Archive for: August, 2015

The Demise of 38,000 NIH-funded Investigators

Aug 19 2015 Published by under Uncategorized

In my first post using R to analyze NIH data, I examined the number of unique investigators funded by NIH per year as a function of time. The definition of "unique PIs" was based on the number of unique "Contact PI Person ID" numbers in the NIH RePORT database from 1985 to 2014. Overall, this number was 216,521.

As I prepared my data set for more analysis, I discovered that some investigators had more than one Contact PI Person ID number. I have spent the past 2 months trying to sort this out and I am still not done. An investigator in the intramural program has well over 1oo ID numbers over time! Getting this sorted out is crucial for future analyses, particularly longitudinal ones that are so important. Otherwise, an investigator might appear to have a gap or termination in funding just because their ID number changed.

In addition, there are problems the other direction with multiple names associated with one ID number. A very small number of these appear to be cases where different people have been assigned to the same ID number. Most are related to non-uniformity in how names are entered (e.g. with or without a middle initial, with or without a period on the middle initial). Some are good to have been captured such as PI name changes associated with changes in marital status.

At this point, I am down to 178,122 unique ID numbers and I expect this number to fall further. While this has been a great exercise in learning R as well as examining creative practices in data entry (I did not previously know that NMN would entered in some cases where an individual gives No Middle Name), I am ready to finish up this stage and get on with more interesting analyses. But, with "data science" as with other types of science, time spent checking the validity of raw data before other analyses are done is time well spent.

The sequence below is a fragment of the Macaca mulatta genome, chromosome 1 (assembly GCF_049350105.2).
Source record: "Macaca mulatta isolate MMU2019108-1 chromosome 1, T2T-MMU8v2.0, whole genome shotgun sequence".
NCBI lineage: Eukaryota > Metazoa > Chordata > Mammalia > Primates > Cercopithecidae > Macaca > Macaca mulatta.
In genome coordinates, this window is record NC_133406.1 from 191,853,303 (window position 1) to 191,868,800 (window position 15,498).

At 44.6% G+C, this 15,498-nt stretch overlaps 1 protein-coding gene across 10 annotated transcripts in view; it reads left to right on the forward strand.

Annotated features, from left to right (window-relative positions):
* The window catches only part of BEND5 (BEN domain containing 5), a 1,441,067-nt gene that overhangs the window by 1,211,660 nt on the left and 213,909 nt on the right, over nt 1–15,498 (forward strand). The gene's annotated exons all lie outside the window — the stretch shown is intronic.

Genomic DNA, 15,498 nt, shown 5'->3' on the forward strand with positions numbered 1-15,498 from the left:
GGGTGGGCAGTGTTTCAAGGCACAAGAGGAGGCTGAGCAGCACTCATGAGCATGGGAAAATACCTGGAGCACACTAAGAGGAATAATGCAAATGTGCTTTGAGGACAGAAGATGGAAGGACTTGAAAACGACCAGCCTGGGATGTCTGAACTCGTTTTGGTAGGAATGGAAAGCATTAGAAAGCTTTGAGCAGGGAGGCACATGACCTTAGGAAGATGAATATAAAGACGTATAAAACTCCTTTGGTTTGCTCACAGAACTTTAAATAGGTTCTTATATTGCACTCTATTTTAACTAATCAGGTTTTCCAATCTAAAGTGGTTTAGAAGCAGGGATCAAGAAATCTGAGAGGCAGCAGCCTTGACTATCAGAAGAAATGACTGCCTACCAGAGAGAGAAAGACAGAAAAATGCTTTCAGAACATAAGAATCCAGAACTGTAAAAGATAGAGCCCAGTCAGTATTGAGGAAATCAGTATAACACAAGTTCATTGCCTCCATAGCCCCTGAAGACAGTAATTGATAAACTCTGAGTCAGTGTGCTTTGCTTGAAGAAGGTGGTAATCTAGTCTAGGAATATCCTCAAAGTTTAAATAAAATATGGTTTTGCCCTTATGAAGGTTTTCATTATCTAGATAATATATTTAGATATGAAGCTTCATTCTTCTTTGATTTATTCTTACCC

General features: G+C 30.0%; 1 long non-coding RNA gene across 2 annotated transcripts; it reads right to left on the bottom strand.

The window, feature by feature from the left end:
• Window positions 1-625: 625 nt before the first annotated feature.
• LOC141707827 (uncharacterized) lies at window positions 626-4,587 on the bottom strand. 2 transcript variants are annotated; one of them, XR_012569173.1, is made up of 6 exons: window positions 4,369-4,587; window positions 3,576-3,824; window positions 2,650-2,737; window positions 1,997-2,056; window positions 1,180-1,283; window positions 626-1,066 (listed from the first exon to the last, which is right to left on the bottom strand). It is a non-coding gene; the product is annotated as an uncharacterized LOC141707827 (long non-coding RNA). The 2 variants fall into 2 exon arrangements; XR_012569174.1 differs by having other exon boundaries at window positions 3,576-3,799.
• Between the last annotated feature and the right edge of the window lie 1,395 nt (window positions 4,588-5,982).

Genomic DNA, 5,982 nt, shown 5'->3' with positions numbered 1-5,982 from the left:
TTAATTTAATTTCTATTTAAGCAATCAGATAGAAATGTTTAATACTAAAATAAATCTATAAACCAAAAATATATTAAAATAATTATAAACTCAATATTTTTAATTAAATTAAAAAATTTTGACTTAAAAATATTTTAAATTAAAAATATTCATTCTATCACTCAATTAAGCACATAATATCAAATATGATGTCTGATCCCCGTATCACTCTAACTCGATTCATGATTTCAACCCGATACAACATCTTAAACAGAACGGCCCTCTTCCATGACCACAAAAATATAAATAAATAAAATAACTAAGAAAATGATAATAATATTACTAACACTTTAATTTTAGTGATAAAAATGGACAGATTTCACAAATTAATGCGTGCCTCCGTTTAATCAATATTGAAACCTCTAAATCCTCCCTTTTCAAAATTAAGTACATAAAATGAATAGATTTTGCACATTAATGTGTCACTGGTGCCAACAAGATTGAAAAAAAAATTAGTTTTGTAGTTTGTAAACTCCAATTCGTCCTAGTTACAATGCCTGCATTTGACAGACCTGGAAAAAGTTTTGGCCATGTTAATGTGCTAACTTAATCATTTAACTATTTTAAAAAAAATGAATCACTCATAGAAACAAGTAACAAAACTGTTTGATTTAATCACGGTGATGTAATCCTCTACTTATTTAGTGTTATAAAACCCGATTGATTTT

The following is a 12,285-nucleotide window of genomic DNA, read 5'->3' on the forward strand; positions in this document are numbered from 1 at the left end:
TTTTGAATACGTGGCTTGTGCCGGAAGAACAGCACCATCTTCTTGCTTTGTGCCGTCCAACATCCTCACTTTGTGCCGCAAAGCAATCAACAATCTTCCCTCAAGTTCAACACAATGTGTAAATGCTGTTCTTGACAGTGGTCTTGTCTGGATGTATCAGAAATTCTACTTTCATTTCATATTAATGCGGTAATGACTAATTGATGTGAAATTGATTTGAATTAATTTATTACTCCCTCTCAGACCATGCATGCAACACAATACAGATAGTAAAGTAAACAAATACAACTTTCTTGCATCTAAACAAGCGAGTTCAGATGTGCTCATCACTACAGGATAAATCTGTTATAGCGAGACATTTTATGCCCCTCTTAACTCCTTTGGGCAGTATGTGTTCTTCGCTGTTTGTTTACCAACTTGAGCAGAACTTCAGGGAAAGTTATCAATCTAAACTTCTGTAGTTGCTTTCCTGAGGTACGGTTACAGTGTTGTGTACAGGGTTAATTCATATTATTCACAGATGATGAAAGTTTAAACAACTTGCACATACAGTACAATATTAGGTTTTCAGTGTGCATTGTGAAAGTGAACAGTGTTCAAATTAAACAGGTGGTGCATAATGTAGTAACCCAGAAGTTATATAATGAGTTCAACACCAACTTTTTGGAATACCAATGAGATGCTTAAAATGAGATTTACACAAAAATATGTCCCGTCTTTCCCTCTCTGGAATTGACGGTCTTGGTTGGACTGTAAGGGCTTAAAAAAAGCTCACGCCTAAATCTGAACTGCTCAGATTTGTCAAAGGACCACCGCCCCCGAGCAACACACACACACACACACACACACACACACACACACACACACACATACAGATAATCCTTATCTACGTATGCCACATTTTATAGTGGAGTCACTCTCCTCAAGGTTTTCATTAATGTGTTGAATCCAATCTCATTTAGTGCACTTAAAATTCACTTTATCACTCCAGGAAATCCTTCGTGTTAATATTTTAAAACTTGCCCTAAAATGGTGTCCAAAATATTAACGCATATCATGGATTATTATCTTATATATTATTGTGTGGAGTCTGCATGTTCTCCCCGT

15 responses so far

First Outstanding Investigator (R35) Awards from NCI

Aug 12 2015 Published by under Uncategorized

The R35 mechanism is emerging at NIH as a mechanism for providing more stable (i.e. longer-term and for research programs rather than projects) support for selected investigators. The first R35 program out of the box was the NCI Outstanding Investigator Award, followed by the NIGMS MIRA Award. NINDS has also recently announced an outstanding program as well.

The first 17 R35 awards from NCI appeared in NIH RePORTER recently. These investigators cover the NCI mission fairly well (biology, genomics, surveillance, prevention including behavior, treatment). These investigators also have a wide range of funding with core support for FY2014 ranging from $230 K annual total costs to $5.8 M with a median of approximately $700 K total costs (although these values are somewhat subject to judgment since considerable support comes from P30 Cancer Center grants and program project grants (P01s)). I tried to provide lower estimates. The investigators are relatively diverse with regard to age with estimated ages ranging from 41 to 74 with an estimated median age of 56. The initial group includes 13 men and 4 women.

More awards are appearing in RePORTER; 4 additional awards have appeared since I did this initial analysis so expect updates.

7 responses so far